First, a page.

Politics & Policy

Leaving Behind Bad Federal Education Policy

NCLB has got to go.

’Tis the season for Republican soul-searching. On the eve of Democrats’ control of Congress, Republican lawmakers claim to be re-embracing the limited-government ideals that brought them to power in 1994. If the GOP is serious about again becoming the majority party, it must consider carefully where it strayed from conservative philosophy.

One area meriting close scrutiny is K-12 education policy. In the heyday of modern conservatism, Republicans were committed to abolishing the Department of Education and restoring state and local control. Since education isn’t mentioned in the Constitution, they correctly argued, the federal government has no legitimate role in education policy. And, besides, decades of federal education programs had proved Washington was inept at improving student learning.

Yet, by 2001, congressional Republicans abandoned this principle for the chance at a photo-op with Ted Kennedy. They backed the Bush administration’s No Child Left Behind act (NCLB) — the largest expansion of the federal role in education since 1965. NCLB imposed new federal dictates on states and localities, including annual student-testing and teacher-certification policies. States were also required to impose various penalties and reforms on schools that failed to meet benchmarks. In return for these mandates, Congress increased spending on federal-education programs by more than 25 percent. The party of Reagan and Gingrich thus embraced Bush/Hastert big-governmentism with alarming gusto.

Five years later, NCLB has reaffirmed the folly of federal meddling in local schools. Most notably, NCLB hasn’t significantly improved academic achievement across the nation. By the Bush administration’s own figures, millions of children remain in schools that fail to meet state benchmarks. At best, the law helps only a small minority escape these inadequate schools.

NCLB has had one positive impact: More Americans — including parents, teachers, and school administrators — understand Republicans had it right in 1994, before they fell in love with Washington. A 2006 Gallup poll found that 58 percent of Americans believed that NCLB has either harmed or had no effect on schools.

Congress is scheduled to reauthorize NCLB next year. That presents conservatives on Capitol Hill with an opportunity to reverse one of the biggest Republican mistakes of the past decade. There is little current political support for ending Washington’s role in education, but conservatives could make headway with a positive agenda for restoring state/local/parental control and, at the very least, trimming the federal bureaucracy.

In a recent report, Heritage Foundation analysts outlined one promising approach: allowing states to enter into a contractual or “charter” agreement with the federal government. Under the agreement, the states would control and direct their share of federal-education funding on state initiatives. They no longer would have to spend all federal-education aid on federally mandated programs and jump through the current maze of bureaucratic hoops. In exchange for this freedom, states would be accountable for results. They would have to present a plan for measuring student performance, monitor student progress, and make the results available to parents.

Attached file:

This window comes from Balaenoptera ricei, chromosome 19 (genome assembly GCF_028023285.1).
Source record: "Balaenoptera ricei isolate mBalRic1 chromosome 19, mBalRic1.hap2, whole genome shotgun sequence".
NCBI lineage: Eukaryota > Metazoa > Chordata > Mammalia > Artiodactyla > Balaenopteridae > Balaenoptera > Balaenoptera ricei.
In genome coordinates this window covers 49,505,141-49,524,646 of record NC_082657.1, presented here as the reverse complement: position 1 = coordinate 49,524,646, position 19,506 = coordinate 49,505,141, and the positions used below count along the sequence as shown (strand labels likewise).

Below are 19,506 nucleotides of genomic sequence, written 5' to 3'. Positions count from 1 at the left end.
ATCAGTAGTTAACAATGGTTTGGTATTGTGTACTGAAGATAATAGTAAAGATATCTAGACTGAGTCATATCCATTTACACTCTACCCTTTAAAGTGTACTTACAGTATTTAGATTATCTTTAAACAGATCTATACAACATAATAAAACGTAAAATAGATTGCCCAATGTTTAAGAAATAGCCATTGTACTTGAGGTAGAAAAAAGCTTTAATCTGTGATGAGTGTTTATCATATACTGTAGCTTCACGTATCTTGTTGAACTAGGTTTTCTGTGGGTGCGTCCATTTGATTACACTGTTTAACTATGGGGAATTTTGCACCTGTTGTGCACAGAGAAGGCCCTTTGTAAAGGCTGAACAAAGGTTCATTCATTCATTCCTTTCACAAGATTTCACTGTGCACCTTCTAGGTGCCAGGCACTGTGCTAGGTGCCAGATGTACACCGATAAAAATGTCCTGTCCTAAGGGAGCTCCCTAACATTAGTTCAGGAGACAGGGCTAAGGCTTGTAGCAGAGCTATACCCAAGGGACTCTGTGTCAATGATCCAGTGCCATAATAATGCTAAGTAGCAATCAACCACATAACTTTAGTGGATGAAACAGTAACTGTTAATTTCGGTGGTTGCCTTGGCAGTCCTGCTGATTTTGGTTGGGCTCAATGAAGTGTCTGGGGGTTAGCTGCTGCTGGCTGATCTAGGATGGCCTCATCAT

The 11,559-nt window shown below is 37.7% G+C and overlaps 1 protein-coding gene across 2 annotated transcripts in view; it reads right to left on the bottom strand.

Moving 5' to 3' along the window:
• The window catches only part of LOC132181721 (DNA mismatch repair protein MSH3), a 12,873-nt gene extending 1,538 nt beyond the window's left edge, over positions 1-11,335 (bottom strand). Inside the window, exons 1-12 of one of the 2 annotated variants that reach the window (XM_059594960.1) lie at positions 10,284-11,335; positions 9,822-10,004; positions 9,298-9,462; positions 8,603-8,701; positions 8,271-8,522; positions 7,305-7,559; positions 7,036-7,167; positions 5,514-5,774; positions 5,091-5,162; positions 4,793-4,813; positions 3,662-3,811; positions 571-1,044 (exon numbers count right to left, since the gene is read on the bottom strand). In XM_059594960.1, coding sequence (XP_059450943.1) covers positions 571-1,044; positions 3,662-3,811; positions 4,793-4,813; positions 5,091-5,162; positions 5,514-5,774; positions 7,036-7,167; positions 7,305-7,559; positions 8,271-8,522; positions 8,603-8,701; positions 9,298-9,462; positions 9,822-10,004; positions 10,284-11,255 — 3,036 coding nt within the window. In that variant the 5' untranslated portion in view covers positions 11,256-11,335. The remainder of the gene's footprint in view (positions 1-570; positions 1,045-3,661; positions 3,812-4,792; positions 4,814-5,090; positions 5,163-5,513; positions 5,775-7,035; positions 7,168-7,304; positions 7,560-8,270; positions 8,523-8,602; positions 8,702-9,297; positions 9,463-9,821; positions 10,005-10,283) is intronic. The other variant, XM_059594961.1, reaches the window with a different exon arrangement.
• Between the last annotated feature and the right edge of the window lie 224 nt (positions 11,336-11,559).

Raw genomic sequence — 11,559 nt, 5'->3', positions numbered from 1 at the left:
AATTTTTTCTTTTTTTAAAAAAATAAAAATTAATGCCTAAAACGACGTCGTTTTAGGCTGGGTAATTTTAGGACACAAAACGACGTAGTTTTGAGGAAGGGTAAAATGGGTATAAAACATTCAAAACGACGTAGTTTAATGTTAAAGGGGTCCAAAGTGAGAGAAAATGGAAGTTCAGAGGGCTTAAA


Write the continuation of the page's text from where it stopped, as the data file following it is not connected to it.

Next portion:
The Heritage plan would transfer much of the control of America’s schools from Congress and federal bureaucrats back to localities. It would empower governors, state legislators, and state school boards to implement school reforms they believe have the most promise to help local students. Disgruntled parents and teachers wouldn’t have to travel farther than their state capitol building to voice their opinions about what’s best for their children’s schools.

This federalist system would encourage states to use their resources efficiently while promoting innovation and competition. States naturally would pursue different reform programs. Some might embrace school choice while others would focus on traditional fixes like reducing class sizes or more teacher training. Local officials would see the results in their neighboring states and could adopt the best practices from across the country. Conservatives should welcome that dynamic as a vast improvement over the status quo. They already have the most compelling vision for education — parental choice and a marketplace in learning — and reducing Washington’s role is a prerequisite to achieving this goal.

The election last month proved that, when Republicans act like Democrats, the public decides to elect the real thing. By contrast, the conservative revolution that brought Republicans to power inspired voters by offering them a real choice. A good place to start rebuilding that revolution is by leaving behind No Child Left Behind.

Carrie Lukas is vice president for policy and economics at the Independent Women’s Forum and the author of The Politically Incorrect Guide to Women, Sex, and Feminism. Her brother, Dan Lips, is one of the authors of the Heritage study.

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